Question: Cufflinks with large BAM file
gravatar for qudrat
3.0 years ago by
qudrat70 wrote:

What if I split the BAM file by chromosome using following command samtools view -b input.bam chr1 chr2 chr3 chr4 > output.bam and then Cufflinks is done. Would it produce false positive? Can somebody help me understand or give me some reference article? Actually it has been hampering my work for long and I would be extremely grateful.

rna-seq assembly • 1.0k views
ADD COMMENTlink modified 3.0 years ago by andrew.j.skelton736.0k • written 3.0 years ago by qudrat70

Your post has already been answered, and I agree with Andrew (a sentiment I echo in our other thread), but I believe that it also depends on the type of experiment that you're doing: The one part where you should not split by chromosome is if you are looking to use the normalised FPKM (or geometric) values from Cufflinks. Most people don't use these values from Cufflinks, and instead use Cufflinks for just producing an individual transcriptome reference GTF per sample. In this case, I cannot see how spliting the BAM and then anlysing separately is an issue. I would alsosplit any reference/guide GTF that you're supplying, too.

This guy agrees:

This person has evidence that splitting is not ok:!topic/tuxedo-tools-users/59Tk3qZlbp8

I would encourage you to run an experiment with a BAM file separely for chr1 and chr2, and then a third time using chr1+chr2. Your system should be capable to perform this. Let us know what results you find.

ADD REPLYlink modified 3.0 years ago • written 3.0 years ago by Kevin Blighe65k

I run Cufflinks with BAM file for chr1 and chr2 separately and then a third time with BAM file of chr1+chr2 and the number of processed loci for chr1 is 46184 and for chr2 is 44979. For chr1+chr2, it 46184+44979=91163

ADD REPLYlink written 3.0 years ago by qudrat70

Thanks for the test! Did you use the -G parameter and provide a reference GTF?

Are the FPKM values in the results files the same?

ADD REPLYlink written 3.0 years ago by Kevin Blighe65k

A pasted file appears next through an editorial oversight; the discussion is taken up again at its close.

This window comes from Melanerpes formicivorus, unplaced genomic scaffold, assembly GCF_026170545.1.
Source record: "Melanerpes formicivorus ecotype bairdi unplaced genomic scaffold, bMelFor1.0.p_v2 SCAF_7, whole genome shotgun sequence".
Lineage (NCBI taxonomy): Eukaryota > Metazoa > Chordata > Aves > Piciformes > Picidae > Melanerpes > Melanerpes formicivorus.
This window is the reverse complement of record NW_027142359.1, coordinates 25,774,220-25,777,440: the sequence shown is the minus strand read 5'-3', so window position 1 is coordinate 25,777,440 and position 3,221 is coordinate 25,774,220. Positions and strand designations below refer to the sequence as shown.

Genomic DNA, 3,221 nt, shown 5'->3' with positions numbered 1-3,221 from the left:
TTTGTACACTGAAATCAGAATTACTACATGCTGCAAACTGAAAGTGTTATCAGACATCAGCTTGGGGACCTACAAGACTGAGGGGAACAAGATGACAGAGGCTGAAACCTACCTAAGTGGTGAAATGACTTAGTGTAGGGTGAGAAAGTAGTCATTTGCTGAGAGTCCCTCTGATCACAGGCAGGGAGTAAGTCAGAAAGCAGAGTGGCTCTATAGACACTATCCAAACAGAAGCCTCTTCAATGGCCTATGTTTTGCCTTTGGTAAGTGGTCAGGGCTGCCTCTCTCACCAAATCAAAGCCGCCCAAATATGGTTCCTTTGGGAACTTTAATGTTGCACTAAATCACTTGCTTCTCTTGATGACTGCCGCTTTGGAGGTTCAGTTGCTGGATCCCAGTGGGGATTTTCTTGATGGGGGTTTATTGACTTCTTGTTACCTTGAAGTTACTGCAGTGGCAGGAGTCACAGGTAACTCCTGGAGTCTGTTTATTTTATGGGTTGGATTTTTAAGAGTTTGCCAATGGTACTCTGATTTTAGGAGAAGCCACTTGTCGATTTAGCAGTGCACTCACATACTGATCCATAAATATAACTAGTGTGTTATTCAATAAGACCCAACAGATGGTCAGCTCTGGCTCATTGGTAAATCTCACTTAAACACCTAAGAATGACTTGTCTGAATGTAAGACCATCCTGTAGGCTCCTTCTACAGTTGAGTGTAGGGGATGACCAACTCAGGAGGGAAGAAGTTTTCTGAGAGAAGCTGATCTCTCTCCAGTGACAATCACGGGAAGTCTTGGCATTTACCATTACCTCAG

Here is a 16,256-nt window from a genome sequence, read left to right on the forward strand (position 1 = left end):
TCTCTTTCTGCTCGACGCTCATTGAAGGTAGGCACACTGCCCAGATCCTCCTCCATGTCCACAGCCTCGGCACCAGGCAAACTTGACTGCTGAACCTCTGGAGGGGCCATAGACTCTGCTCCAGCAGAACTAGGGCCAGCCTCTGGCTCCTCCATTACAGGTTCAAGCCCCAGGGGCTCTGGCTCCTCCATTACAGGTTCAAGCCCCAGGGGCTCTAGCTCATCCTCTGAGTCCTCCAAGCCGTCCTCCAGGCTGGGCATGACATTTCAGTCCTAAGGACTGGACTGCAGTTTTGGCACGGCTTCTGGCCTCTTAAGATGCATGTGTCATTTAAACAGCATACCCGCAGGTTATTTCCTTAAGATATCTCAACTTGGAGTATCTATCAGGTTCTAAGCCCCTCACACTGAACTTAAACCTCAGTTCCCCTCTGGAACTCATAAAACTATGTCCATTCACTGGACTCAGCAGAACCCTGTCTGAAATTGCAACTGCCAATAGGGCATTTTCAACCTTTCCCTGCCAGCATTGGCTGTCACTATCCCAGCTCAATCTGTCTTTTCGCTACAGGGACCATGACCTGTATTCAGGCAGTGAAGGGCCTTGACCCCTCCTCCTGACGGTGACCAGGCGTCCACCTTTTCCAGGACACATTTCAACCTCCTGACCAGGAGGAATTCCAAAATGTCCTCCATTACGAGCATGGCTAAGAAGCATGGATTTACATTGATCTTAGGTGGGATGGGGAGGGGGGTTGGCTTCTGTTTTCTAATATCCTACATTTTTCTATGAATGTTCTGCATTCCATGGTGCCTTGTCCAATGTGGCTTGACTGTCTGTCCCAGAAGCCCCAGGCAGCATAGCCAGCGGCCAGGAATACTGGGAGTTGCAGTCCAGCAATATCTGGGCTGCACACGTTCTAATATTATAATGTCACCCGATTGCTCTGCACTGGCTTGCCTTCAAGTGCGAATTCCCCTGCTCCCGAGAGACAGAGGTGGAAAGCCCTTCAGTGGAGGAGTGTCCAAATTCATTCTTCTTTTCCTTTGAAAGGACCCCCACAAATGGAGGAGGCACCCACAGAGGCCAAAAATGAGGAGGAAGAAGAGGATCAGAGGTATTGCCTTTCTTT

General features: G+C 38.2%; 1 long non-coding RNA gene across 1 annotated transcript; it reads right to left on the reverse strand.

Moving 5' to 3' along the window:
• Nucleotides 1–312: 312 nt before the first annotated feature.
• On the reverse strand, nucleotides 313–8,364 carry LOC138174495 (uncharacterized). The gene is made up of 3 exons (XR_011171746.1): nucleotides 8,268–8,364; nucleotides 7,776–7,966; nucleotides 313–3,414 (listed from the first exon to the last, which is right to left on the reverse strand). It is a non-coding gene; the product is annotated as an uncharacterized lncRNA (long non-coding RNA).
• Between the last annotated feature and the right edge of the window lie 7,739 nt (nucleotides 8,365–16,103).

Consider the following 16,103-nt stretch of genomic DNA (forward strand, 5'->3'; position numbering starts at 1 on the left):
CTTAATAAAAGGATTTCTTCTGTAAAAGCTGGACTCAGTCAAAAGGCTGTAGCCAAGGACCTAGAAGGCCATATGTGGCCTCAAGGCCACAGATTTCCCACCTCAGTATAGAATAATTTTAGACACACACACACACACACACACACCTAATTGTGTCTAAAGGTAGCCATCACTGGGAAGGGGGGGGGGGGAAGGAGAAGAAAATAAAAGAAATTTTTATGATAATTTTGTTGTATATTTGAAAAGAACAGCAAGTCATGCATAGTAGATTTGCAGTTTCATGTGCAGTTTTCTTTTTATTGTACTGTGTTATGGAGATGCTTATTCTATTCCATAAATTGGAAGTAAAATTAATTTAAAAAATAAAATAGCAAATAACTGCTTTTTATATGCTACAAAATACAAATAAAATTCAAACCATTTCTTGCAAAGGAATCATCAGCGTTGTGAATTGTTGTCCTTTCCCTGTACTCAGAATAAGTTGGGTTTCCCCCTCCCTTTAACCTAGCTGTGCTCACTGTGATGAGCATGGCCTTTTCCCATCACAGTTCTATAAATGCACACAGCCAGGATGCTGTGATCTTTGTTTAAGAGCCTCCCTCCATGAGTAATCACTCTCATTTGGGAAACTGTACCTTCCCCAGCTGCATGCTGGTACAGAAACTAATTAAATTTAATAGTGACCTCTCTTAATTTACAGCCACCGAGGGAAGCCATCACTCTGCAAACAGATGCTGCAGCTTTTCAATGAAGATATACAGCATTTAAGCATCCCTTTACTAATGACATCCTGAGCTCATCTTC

I did not use the -G parameter, my command was: Cufflink -p 4 -o out.put BAM. FPKM values were different

ADD REPLYlink written 3.0 years ago by qudrat70

Yes, that makes sense. The FPKM values are different because the read counts are normalised, in part, depending on the distribution of counts across all chromosomes.

So, the ultimate question for you is this: Why did you originally want to use TopHat/Cufflinks?

  • If you just want to identify novel transcripts and then use another program to determine raw counts over these, then you can split the BAM and identify transcripts independently per chromosome (and merge them into a single transcriptome reference GTF at the end)

  • If you intend to use Cuffdiff, Cuffnorm, etc., then you cannot feasibly split the BAM by chromosome

As an example for you: I recently conducted an experiment where I just wanted to identify novel transcript regions in my FASTQ files. I ran TopHat2/Cufflinks independently on each, and produced a new consensus reference GTF. From this, overlaying these new identified transcripts with my reference FASTA genome, I then produced a new reference transcriptome in FASTA (using the gffread function in cufflinks). I then used Kalliso to determine raw counts in my samples over this new reference transcriptome.

In my example, I could have split the files by chromosome.

ADD REPLYlink modified 3.0 years ago • written 3.0 years ago by Kevin Blighe65k

Thank you Kevin! My aim is to find novel transcript so I can split the BAM by chromosome.

ADD REPLYlink written 3.0 years ago by qudrat70
gravatar for andrew.j.skelton73
3.0 years ago by
andrew.j.skelton736.0k wrote:

As far as I know Cufflinks is in a deprecated state and you should strongly consider the alternative of Stringtie - Better performance overall. Cufflinks works on RABT assembly so splitting by chromosome shouldn't cause too many significant issues. Your FP rate will depend more on your method of differential expression. Using Stringtie, you can prepare your abundance estimations for analysis with DESeq2, which is highly reputable in analysing RNA Seq data.

ADD COMMENTlink written 3.0 years ago by andrew.j.skelton736.0k

Just to echo @Kevin's thoughtful response, I agree a sanity check of Chr1+2 vs Chr1, Chr2 individually is a great idea. I also second the fact that I only use transcriptional assembly methods to get the GTF file, and clean things up with TACO.

ADD REPLYlink written 3.0 years ago by andrew.j.skelton736.0k
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